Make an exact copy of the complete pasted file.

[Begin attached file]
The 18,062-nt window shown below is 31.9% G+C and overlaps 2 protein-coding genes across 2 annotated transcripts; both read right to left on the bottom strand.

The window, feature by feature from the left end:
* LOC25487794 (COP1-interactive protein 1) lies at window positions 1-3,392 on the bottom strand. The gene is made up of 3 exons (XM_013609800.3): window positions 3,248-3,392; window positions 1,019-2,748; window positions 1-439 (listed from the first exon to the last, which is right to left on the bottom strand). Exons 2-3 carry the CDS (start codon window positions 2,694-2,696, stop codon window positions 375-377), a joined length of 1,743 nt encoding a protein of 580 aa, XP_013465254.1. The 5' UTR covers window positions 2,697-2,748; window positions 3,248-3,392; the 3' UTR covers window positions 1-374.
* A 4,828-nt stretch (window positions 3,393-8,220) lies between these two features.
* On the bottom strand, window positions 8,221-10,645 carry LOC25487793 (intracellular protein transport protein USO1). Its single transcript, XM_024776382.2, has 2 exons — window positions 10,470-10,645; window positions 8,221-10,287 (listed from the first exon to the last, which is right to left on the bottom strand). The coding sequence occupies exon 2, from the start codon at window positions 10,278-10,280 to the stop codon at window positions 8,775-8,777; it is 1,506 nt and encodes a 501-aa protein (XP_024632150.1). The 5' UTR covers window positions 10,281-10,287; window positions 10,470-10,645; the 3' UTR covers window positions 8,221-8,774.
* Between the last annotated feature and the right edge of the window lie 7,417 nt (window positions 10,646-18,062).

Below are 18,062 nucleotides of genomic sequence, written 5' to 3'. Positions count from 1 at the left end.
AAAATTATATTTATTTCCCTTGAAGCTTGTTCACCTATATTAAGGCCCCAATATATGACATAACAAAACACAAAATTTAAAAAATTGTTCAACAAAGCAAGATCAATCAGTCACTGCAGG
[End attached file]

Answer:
The 18,062-nt window shown below is 31.9% G+C and overlaps 2 protein-coding genes across 2 annotated transcripts; both read right to left on the bottom strand.

The window, feature by feature from the left end:
* LOC25487794 (COP1-interactive protein 1) lies at window positions 1-3,392 on the bottom strand. The gene is made up of 3 exons (XM_013609800.3): window positions 3,248-3,392; window positions 1,019-2,748; window positions 1-439 (listed from the first exon to the last, which is right to left on the bottom strand). Exons 2-3 carry the CDS (start codon window positions 2,694-2,696, stop codon window positions 375-377), a joined length of 1,743 nt encoding a protein of 580 aa, XP_013465254.1. The 5' UTR covers window positions 2,697-2,748; window positions 3,248-3,392; the 3' UTR covers window positions 1-374.
* A 4,828-nt stretch (window positions 3,393-8,220) lies between these two features.
* On the bottom strand, window positions 8,221-10,645 carry LOC25487793 (intracellular protein transport protein USO1). Its single transcript, XM_024776382.2, has 2 exons — window positions 10,470-10,645; window positions 8,221-10,287 (listed from the first exon to the last, which is right to left on the bottom strand). The coding sequence occupies exon 2, from the start codon at window positions 10,278-10,280 to the stop codon at window positions 8,775-8,777; it is 1,506 nt and encodes a 501-aa protein (XP_024632150.1). The 5' UTR covers window positions 10,281-10,287; window positions 10,470-10,645; the 3' UTR covers window positions 8,221-8,774.
* Between the last annotated feature and the right edge of the window lie 7,417 nt (window positions 10,646-18,062).

Below are 18,062 nucleotides of genomic sequence, written 5' to 3'. Positions count from 1 at the left end.
AAAATTATATTTATTTCCCTTGAAGCTTGTTCACCTATATTAAGGCCCCAATATATGACATAACAAAACACAAAATTTAAAAAATTGTTCAACAAAGCAAGATCAATCAGTCACTGCAGG